How effective is it?
Of 100 women who use this method each year, about 9 may get pregnant.
The risk of pregnancy is much less for women who use the vaginal ring correctly (putting it in place for three weeks, removing it for exactly one week, and then inserting a new ring). Certain medications such as Rifampin (taken to treat tuberculosis) and supplements (such as St. John's Wort) may make the ring less effective
Talk with your health care provider if you have any questions about using the ring.
Advantages of the vaginal ring
- The ring is easy to use, controlled by the female, and does not require the consent of her partner.
- The ring is safe and works well in preventing pregnancy. Using the vaginal ring means you do not have to think about birth control when you want to have sex.
- Your periods may be lighter when using the ring.
- The ring may offer benefits that include fewer menstrual cramps, less acne, and stronger bones.
How do I get it?
You need a prescription. The vaginal ring can be purchased at pharmacies and is available at family planning centers. It is sold under the brand name NuvaRing. To search for a clinic near you use our Clinic Locator.
Download Vaginal Ring Fact Sheet
Effectiveness in Preventing Pregnancy
- Of 100 women who use this method each year, 9 may get pregnant
- The risk is lower in women who use the ring correctly.
- You put a new ring in the vagina for three weeks.
- During the fourth week, you remove the ring and your period will probably begin.
- Put a new ring in after one week.
Office Visit Required
- Yes, prescriptions are required to purchase the birth control vaginal ring
What is the birth control vaginal ring?
The birth control vaginal ring is a small, flexible, plastic ring that is inserted in the vagina. The ring contains the same hormones (progestin and estrogen) found in most birth control pills. Hormones are chemicals that control how different parts of your body work.
The hormones in the ring are absorbed into the bloodstream from the walls of the vagina and prevent pregnancy by keeping the ovaries from releasing eggs. The hormones also cause the cervical mucus to thicken, which keeps sperm from meeting with and fertilizing an egg.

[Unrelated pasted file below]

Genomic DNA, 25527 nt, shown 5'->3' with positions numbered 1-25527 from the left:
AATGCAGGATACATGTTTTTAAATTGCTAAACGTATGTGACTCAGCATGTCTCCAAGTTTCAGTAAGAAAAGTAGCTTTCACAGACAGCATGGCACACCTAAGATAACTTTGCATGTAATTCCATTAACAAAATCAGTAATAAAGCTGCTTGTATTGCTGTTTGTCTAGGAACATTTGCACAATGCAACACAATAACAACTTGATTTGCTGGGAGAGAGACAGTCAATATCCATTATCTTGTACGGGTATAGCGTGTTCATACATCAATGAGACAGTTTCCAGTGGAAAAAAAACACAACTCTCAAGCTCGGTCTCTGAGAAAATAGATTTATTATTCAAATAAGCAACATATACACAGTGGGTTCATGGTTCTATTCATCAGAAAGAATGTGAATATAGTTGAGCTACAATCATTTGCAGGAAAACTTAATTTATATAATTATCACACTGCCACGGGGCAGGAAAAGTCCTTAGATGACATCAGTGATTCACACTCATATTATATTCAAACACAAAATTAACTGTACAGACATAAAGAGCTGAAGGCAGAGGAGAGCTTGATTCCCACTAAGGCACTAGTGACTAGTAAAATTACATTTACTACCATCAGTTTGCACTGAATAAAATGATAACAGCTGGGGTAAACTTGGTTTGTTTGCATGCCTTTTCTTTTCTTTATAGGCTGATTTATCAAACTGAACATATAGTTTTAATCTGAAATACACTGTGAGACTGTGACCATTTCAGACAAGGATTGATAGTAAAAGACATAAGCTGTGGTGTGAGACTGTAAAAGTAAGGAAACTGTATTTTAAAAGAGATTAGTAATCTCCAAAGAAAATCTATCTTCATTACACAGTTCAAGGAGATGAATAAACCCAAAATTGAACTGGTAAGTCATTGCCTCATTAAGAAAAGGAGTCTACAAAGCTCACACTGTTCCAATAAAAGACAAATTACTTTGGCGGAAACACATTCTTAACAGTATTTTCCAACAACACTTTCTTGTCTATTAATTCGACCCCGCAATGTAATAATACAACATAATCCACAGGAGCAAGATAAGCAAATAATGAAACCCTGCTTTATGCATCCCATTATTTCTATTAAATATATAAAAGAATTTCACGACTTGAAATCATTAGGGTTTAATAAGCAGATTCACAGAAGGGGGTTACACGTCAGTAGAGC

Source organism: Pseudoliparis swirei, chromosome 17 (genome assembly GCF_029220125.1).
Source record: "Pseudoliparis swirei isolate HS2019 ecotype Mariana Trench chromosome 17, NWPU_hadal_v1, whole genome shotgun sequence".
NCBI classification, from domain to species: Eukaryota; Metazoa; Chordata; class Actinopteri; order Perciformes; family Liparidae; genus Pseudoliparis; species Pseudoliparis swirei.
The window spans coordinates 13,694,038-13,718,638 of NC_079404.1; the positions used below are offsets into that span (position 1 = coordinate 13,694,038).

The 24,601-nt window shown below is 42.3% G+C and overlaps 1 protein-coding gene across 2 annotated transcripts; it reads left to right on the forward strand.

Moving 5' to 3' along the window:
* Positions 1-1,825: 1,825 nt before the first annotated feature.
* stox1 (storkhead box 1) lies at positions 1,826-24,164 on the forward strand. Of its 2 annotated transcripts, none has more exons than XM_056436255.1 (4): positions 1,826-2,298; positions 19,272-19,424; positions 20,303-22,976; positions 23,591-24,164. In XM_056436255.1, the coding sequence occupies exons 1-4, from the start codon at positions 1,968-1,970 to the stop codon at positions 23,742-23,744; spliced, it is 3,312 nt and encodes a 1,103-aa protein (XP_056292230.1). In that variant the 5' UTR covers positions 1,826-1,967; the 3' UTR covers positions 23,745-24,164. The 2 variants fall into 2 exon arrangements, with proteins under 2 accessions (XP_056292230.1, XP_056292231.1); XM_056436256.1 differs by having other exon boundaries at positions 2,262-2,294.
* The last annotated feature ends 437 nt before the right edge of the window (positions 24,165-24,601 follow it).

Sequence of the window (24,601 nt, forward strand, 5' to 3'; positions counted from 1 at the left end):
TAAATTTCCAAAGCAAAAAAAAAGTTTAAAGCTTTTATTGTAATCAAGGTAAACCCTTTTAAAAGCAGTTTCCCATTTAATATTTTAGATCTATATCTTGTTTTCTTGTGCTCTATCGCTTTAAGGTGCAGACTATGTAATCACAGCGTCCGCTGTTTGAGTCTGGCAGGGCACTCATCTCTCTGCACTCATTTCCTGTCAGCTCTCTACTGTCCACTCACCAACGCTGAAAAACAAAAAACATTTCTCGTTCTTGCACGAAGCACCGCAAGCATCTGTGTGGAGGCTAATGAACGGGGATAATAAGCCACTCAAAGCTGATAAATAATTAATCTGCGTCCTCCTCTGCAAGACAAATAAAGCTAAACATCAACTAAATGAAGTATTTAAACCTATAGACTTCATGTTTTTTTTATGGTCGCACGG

How do I use it?
The vaginal ring is easy to use. Squeeze the ring between your thumb and index finger and gently push it into your vagina. When you first begin using the ring, use back-up birth control (like a condom) for the first seven days after you insert the vaginal ring.
It is important to keep track of when the ring is inserted and removed. Leave the ring in place for three weeks (21 days) and then remove it for one week (seven days). Your period will occur during the ring-free week. After the off week, just start over and put a fresh ring in for three weeks. The birth control ring is effective even if left in for longer than 21 days.
If the ring falls out for any reason and you are not able to put it back within three hours, replace it and also use another birth control method as well (such as condoms) until the ring has been in place for seven days in a row.
Discuss your medical history with your health care provider before using the ring and let them know if you develop any side effects.
- Does not protect against sexually transmitted infections (STIs), including HIV.
- Requires a visit to a health provider and a prescription.
- Certain medications such as Rifampin (taken to treat tuberculosis) and supplements (such as St. John's Wort) may make the ring less effective.
- Some women experience vaginal discharge, discomfort in the vagina, and mild irritation.
- There is a very slight increased risk of toxic shock syndrome.
- Like the combined birth control pill, use of the ring may increase the risk of blood clots, heart attacks, and strokes. This risk is higher in women who are very overweight.
Centers for Disease Control and Prevention
- Unintended Pregnancy Prevention: Contraception
- United States Medical Eligibility Criteria for Contraceptive Use, 2010
"Contraceptive Technology," Robert A. Hatcher, MD, MPH et. al., 20th revised edition, Contraceptive Technology Communications Inc., 2011.
Food and Drug Administration
Office on Women's Health
Content last reviewed on August 16, 2016